Next we spoke about the leaves. Leaves have a very important role. It’s where photosynthesis happens! Leaves absorb sunlight and convert that energy into food for the plant. Plants then use that food to grow bigger and bigger. Leaves also contain a substance called chlorophyll. Chlorophyll gives leaves that green pigment we all know of, but chlorophyll also needs sunlight. That’s why in the fall and winter months, when the sun doesn’t come out as much, some leaves turn red, orange, and yellow!
Last, we mentioned the flower. Besides being a beautiful sight they have a more important role. The flower is the reproductive part of the plant. When a flower that requires pollination is pollinated, it will create seeds. And those seedlings can make more plants!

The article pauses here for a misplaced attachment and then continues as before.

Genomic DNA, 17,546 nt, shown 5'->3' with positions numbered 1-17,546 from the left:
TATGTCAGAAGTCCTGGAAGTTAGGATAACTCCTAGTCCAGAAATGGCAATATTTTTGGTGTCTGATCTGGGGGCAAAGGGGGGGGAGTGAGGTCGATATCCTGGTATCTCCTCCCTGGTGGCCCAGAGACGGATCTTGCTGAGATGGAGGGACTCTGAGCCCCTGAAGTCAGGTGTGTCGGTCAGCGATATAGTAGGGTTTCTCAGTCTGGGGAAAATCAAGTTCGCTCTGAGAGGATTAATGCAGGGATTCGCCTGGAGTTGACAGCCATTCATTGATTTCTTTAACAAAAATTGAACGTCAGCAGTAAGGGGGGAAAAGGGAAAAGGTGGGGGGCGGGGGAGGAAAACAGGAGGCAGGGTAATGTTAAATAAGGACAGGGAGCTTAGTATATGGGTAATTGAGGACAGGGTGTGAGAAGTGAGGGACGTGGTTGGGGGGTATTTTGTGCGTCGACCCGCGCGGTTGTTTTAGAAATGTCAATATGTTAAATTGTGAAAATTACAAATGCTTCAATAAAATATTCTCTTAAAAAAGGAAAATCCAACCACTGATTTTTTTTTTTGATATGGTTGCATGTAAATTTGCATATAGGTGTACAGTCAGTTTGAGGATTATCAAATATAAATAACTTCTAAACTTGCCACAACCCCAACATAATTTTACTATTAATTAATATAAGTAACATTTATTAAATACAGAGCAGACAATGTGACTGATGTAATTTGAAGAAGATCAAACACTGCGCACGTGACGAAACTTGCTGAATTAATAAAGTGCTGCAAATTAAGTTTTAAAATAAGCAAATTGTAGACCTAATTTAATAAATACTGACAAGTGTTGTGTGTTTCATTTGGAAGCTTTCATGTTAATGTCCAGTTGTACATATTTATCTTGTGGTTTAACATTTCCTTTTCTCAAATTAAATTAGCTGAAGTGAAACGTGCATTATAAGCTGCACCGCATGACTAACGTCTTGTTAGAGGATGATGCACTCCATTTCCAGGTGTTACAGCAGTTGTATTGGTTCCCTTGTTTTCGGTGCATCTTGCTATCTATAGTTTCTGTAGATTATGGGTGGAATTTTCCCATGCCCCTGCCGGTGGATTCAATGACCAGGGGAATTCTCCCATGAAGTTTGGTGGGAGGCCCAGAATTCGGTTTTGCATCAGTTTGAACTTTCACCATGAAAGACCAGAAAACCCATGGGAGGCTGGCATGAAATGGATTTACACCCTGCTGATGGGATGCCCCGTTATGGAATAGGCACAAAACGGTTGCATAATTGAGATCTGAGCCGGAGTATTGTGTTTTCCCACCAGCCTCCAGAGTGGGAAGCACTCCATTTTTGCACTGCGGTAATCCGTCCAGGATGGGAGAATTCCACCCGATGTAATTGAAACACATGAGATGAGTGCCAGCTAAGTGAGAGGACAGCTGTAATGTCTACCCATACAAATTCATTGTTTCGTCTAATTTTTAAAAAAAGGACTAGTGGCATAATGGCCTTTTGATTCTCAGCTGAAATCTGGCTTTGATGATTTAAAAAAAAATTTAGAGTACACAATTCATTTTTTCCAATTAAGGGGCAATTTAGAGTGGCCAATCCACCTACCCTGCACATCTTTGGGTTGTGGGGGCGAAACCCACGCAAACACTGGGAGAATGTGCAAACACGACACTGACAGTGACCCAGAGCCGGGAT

Fun fact: Plants only need water and sunlight to survive. Soil gives them added nutrients. It’s like humans! We need food and water to survive, but eating healthy foods gives us nutrients that make us stronger.
After consuming all that knowledge we started our own experiment by growing a bean plant. For this experiment we used cotton balls, beans, a cup, and water. We have started the germination process by dampening our cotton balls and placing our beans in the cup. They are now outsid3 soaking up the suns rays!
More updates soon!
The Dunes Center is a Certified Wildlife Habitat, so next time you visit, keep an eye out for some of these insects and animals that call us “home.” Our staff and fellows work to document and identify all of the flying, buzzing, and hopping visitors that come by the Dunes Center. Check out some of the creatures we’ve been seeing lately!
There are three tree frogs in California, the Northern Pacific Tree Frog, the Sierra Tree Frog, and the Baja California Tree Frog. The distinction with these tree frogs is their location. Since the Dunes Center is in Santa Barbara County, that makes these little friends Baja California Tree Frogs(Pseudacris hypochondriaca hypochondriaca), but if you were to find one at Oso Flaco Lake, it would be a Sierra Tree Frog (Pseudacris sierra).
Scientific Name: Lycaena helloides